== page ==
allow DNA modifications of an egg or embryo to prevent the transmission of serious
mitochondrial disease. To pass these regulations, the scientific procedures involved should
be considered effective and safe, an ongoing process described above.

Ethical issues concerning mtDNA transfer have also been extensively examined by the
Nuffield Council on Bioethics in the UK and summarized in a report concluding that Due
to the health and social benefits to individuals and families of living free from mitochondrial
disorders, we believe that if these novel techniques are adequately proven to be
acceptably safe and effective as treatments, it would be ethical for families to use them
(http://www.nuffieldbioethics.org/mitochondrial-dna-disorders).

Several other ethical and legal issues were also highlighted including the fact that children
born after such therapies would have a genetic connection to three parents: mother, father
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and the mtDNA donor. However, it would be misleading to describe children born following
ST or PNT as having biologically or legally, three parents or two mothers. Indeed, the
genetic contribution from the mtDNA donor is small constituting just 0.1% of the total
DNA. Moreover, the sequence variation between different mitochondrial haplotypes in the
human population is small translating to just a few amino acid substitutions. In addition, it is
possible to further reduce mtDNA differences by using mitochondrial donors from the same
haplotype.

The report recommended wider discussions on the ethics of future germline gene therapies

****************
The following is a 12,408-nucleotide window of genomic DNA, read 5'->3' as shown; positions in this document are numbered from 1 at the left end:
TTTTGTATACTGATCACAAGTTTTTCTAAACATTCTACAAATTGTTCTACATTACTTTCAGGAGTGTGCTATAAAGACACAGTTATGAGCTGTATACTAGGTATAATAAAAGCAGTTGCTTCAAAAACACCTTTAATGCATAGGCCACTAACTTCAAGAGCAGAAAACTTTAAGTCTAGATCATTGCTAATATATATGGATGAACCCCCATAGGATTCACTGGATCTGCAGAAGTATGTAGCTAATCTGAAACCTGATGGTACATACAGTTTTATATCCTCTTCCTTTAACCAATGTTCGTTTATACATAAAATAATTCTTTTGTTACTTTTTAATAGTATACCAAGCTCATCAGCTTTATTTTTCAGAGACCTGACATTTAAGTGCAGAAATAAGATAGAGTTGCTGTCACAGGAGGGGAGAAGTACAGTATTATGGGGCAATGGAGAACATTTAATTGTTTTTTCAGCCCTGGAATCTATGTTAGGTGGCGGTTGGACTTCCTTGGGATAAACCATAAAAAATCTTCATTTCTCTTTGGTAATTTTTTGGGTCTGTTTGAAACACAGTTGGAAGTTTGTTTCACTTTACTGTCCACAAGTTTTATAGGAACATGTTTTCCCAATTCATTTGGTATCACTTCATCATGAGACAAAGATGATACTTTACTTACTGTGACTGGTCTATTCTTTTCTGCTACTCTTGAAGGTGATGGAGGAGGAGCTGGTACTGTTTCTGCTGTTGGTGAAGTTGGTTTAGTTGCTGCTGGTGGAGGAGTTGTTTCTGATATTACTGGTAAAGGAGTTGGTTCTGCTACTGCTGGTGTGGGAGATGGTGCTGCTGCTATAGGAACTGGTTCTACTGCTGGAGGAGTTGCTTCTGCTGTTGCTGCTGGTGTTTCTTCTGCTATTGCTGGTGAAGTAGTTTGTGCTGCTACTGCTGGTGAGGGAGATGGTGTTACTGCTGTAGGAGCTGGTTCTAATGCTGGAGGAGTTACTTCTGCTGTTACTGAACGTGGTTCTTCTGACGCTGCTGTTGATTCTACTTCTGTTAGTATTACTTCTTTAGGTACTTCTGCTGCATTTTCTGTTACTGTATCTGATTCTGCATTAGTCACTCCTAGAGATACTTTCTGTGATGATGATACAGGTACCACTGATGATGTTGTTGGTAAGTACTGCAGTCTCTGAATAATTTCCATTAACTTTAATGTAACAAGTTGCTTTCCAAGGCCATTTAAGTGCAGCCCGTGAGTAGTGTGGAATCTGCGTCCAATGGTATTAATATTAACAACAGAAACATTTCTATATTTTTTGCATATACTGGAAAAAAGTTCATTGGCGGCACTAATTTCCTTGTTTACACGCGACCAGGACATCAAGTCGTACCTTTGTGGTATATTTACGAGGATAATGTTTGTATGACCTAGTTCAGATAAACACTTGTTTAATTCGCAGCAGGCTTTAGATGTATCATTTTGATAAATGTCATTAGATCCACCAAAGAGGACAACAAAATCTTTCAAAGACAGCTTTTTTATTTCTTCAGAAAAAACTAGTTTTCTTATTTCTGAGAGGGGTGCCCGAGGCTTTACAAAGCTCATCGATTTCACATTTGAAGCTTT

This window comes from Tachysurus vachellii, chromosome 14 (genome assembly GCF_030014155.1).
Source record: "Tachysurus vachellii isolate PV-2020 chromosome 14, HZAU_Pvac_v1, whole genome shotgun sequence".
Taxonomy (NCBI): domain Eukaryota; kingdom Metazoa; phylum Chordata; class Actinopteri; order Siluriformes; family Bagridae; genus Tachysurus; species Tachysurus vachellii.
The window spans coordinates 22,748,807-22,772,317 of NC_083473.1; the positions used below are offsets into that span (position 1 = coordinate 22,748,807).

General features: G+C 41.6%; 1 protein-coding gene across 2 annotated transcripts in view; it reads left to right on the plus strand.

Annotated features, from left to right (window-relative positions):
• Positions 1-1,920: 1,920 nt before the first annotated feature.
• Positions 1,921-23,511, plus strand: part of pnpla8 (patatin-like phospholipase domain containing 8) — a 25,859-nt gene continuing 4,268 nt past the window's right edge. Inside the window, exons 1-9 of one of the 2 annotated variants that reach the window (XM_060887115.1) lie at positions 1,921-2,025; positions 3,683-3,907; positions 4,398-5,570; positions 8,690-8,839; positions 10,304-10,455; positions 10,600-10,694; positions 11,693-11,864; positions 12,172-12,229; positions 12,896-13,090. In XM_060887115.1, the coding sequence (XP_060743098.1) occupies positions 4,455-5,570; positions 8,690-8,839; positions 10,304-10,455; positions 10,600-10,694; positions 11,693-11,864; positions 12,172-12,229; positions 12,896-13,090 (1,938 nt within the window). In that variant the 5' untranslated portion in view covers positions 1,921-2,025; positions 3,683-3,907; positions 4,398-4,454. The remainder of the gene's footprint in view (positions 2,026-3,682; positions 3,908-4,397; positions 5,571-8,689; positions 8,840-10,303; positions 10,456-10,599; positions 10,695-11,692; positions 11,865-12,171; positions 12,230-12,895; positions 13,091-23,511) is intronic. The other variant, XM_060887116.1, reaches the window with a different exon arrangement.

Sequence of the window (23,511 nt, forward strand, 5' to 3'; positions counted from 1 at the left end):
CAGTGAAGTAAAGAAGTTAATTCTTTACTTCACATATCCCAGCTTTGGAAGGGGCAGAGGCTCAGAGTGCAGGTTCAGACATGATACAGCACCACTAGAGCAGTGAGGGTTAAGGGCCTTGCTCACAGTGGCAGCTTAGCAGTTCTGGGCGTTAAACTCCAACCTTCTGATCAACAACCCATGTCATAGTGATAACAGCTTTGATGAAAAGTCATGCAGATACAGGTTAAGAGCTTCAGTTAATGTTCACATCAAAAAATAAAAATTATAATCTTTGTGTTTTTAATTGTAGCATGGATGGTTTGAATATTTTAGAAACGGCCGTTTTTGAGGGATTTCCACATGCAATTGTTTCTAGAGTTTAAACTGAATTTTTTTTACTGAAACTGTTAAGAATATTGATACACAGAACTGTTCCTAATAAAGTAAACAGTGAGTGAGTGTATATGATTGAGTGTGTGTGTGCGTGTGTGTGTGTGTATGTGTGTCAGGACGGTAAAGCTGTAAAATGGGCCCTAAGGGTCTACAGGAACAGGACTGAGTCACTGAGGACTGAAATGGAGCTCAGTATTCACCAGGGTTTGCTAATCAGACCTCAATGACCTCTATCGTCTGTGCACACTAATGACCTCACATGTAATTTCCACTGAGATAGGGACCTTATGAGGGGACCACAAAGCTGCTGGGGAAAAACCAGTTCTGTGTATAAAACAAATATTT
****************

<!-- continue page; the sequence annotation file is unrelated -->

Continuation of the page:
that involve the nuclear genome. Similar to mtDNA, many nuclear gene defects cause
severely debilitating and life-threatening conditions in children and it might be considered

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unethical to deny germline gene therapies for these nuclear DNA diseases if concerns about
safety and efficacy were addressed adequately.
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In summary, reproductive options involving mutant mtDNA replacement therapy have been
described that have the potential to prevent mtDNA disease transmission. Replacing mutated
mtDNA by ST or PNT does not involve risky genome modifications with recombinant DNA
vectors and has relevance to all mtDNA mutation types. The current challenge is to chart a
course that translates these preclinical and clinical studies into clinical trials evaluating
efficacy and safety in affected couples. It is also important to continue ethical and regulatory
discussions related not only to germline mtDNA replacement but to germline gene therapy
in general.

Acknowledgments
Research supported by HD063276, HD057121, HD059946, 8P51OD011092 and Leducq Foundation. The authors
wish to thank Eric Baker for help with illustrative material.

References
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Elliott HR, Samuels DC, et al. Pathogenic mitochondrial DNA mutations are common in the general
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Science. 1983; 220(4603):13001302. [PubMed: 6857250]
Paull D, Emmanuele V, et al. Nuclear genome transfer in human oocytes eliminates mitochondrial
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Sato A, Kono T, et al. Gene therapy for progeny of mito-mice carrying pathogenic mtDNA by nuclear
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Figure 1. Mitochondrial genome replacement techniques


(A) Spindle Transfer involves isolation and transfer of a nuclear genetic material (spindle-chromosomal complex) from an
unfertilized oocyte containing mutated mtDNA to the cytoplasm of another enucleated oocyte containing healthy mtDNA. The
reconstructed oocyte is then fertilized and transplanted. (B) Pronuclear Transfer takes place after fertilization, at the one-cell
embryo stage containing male and female pronuclei (zygote). Both pronuclei are isolated and transplanted into a cytoplasm of
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another enucleated zygote.

Trends Endocrinol Metab. Author manuscript; available in PMC 2015 January 01.